# 5. Best Subset

Use library

`leaps`

.

Best subset is a subset selection approach for feature selection. Not like stepwise or forward selection, best subset check all the possible feature combinations in theory. Since I select from 49 predictors but set the maximum size of subsets to be 25, there are C(49,25) + C(49,24) + …+ C(49,0) = 345 trillion models to check. As I discussed in my post, it won’t be possible to scan all of them. Both R and SAS use the*branch and bound*algorithm to speed up the calculation.If without cross-validation we can use the traditional way to choose model: Adjusted R-squared, Cp(AIC), or BIC.

The turning parameter is to decide how many predictors to use. The selected number of feature also happens to be 17.

Cross-validation selects more features than BIC but fewer than Adj Rsq or Cp(AIC).The regression model selected and Standardized parameter estimates showing relative feature importance in decreasing order.

```
## b.Estimate b.Std..Error b.t.value
## B14__resettled -2.275e-01 4.111e-02 -5.5342
## DD1_Location_Problemscanal 2.076e-01 4.235e-02 4.9029
## FF11_Water_MonthlyCost -3.553e-06 9.722e-07 -3.6545
## Eviction_Threats 1.227e-01 4.541e-02 2.7018
## B14__declared_legal_protected 1.203e-01 4.067e-02 2.9583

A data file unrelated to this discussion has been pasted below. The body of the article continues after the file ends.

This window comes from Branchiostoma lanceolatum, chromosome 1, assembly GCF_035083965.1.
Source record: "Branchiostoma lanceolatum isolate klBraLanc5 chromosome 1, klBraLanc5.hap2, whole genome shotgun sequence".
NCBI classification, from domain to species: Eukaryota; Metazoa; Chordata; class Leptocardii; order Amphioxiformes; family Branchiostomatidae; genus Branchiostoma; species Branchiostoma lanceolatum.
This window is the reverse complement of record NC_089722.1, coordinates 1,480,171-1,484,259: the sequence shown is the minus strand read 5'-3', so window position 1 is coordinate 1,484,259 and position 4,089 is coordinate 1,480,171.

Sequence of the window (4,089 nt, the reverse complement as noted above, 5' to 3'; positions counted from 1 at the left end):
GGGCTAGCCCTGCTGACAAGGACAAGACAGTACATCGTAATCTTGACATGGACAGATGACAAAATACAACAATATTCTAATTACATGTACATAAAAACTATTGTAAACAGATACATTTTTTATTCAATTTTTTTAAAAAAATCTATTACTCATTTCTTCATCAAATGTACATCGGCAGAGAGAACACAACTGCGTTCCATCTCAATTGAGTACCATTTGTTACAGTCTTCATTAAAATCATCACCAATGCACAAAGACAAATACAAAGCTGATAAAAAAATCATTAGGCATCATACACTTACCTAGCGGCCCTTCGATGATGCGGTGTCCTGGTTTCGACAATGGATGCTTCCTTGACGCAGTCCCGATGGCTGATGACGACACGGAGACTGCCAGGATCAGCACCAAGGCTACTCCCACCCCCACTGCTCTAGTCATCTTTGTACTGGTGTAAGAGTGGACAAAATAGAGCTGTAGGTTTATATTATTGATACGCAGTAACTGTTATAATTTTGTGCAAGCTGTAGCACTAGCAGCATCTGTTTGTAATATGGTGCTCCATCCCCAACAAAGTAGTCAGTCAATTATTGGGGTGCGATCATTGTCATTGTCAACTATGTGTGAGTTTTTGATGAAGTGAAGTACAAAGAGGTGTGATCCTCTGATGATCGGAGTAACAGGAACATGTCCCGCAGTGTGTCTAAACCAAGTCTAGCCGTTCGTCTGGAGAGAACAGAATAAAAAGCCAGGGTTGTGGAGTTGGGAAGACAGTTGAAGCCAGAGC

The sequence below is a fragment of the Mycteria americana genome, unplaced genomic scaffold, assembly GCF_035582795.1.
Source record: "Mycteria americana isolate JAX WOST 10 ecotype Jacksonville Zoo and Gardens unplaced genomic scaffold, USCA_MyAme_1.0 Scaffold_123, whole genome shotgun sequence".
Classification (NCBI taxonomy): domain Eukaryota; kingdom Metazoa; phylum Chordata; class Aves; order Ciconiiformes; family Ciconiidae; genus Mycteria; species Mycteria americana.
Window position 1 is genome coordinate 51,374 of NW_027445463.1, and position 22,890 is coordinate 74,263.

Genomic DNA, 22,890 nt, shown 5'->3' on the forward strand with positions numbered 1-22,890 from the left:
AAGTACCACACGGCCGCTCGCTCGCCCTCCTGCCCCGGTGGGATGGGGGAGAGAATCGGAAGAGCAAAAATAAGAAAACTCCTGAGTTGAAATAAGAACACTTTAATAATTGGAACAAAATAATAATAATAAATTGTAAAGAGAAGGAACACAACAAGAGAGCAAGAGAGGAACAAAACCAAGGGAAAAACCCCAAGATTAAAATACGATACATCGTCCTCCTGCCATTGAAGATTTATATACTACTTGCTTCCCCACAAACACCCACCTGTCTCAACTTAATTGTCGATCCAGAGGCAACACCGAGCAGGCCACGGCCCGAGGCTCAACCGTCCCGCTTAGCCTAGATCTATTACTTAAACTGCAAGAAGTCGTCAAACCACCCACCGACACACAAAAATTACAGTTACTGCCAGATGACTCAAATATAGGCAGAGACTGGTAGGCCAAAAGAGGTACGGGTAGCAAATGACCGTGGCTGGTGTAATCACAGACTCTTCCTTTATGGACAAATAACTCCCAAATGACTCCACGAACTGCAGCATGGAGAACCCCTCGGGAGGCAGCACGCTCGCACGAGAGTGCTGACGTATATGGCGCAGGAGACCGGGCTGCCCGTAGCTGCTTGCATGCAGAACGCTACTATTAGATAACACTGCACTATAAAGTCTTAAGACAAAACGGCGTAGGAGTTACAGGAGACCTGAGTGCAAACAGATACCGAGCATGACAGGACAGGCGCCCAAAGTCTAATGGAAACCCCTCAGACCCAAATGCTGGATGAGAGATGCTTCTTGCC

## FF1_8_Water_Sourceswater_tankers -1.820e-01 5.533e-02 -3.2893
## FF1_8_Water_Sourcesshared_taps -1.117e-01 4.894e-02 -2.2831
## DD1_Location_Problemsflood_prone_area 6.877e-02 3.054e-02 2.2516
## GG7_10_Toilet_Typesindividual_toilets -6.214e-02 4.268e-02 -1.4561
## FF1_8_Water_Sourcessprings -5.563e-02 4.252e-02 -1.3085
## JJ1_Electricity_Availableyes 5.644e-02 4.699e-02 1.2012
## DD1_Location_Problemsgarbage_dump -3.611e-02 3.347e-02 -1.0791
## EE2A_Current_Eviction_Threat 2.456e-02 4.528e-02 0.5425
## FF1_8_Water_Sourcesrivers -4.108e-02 5.889e-02 -0.6976
## FF1_8_Water_Sourcesdams -2.846e-02 7.258e-02 -0.3921
## FF12_Water_CollectionTime30_minutes 1.275e-02 4.478e-02 0.2847
## DD1_Location_Problemsroad_side -1.899e-03 3.160e-02 -0.0601
## (Intercept) 3.932e-01 7.437e-02 5.2871
## b.Pr...t.. stb
## B14__resettled 6.856e-08 -0.294884
## DD1_Location_Problemscanal 1.554e-06 0.205337
## FF11_Water_MonthlyCost 3.044e-04 -0.185969
## Eviction_Threats 7.293e-03 0.164439
## B14__declared_legal_protected 3.341e-03 0.156849
## FF1_8_Water_Sourceswater_tankers 1.125e-03 -0.135517
## FF1_8_Water_Sourcesshared_taps 2.313e-02 -0.096201
## DD1_Location_Problemsflood_prone_area 2.508e-02 0.093098
## GG7_10_Toilet_Typesindividual_toilets 1.464e-01 -0.058293
## FF1_8_Water_Sourcessprings 1.917e-01 -0.056320
## JJ1_Electricity_Availableyes 2.306e-01 0.050303
## DD1_Location_Problemsgarbage_dump 2.814e-01 -0.044732
## EE2A_Current_Eviction_Threat 5.879e-01 0.031196
## FF1_8_Water_Sourcesrivers 4.860e-01 -0.027726
## FF1_8_Water_Sourcesdams 6.953e-01 -0.015868
## FF12_Water_CollectionTime30_minutes 7.760e-01 0.011364
## DD1_Location_Problemsroad_side 9.521e-01 -0.002456
## (Intercept) 2.408e-07 0.000000
```

- MSE

`## [1] 0.06979`

# Compare MSEs

~~The advantage of XGboost is highly distinguishing.~~

- XGBoost shows advantage in rmse but not too distinguishing

- XGBoost’s real advantages include its speed and ability to handle missing values

```
## MSE_xgb MSE_boost MSE_Lasso MSE_rForest MSE_best.subset
## 1 0.04237 0.04838 0.06751 0.04359 0.06979
```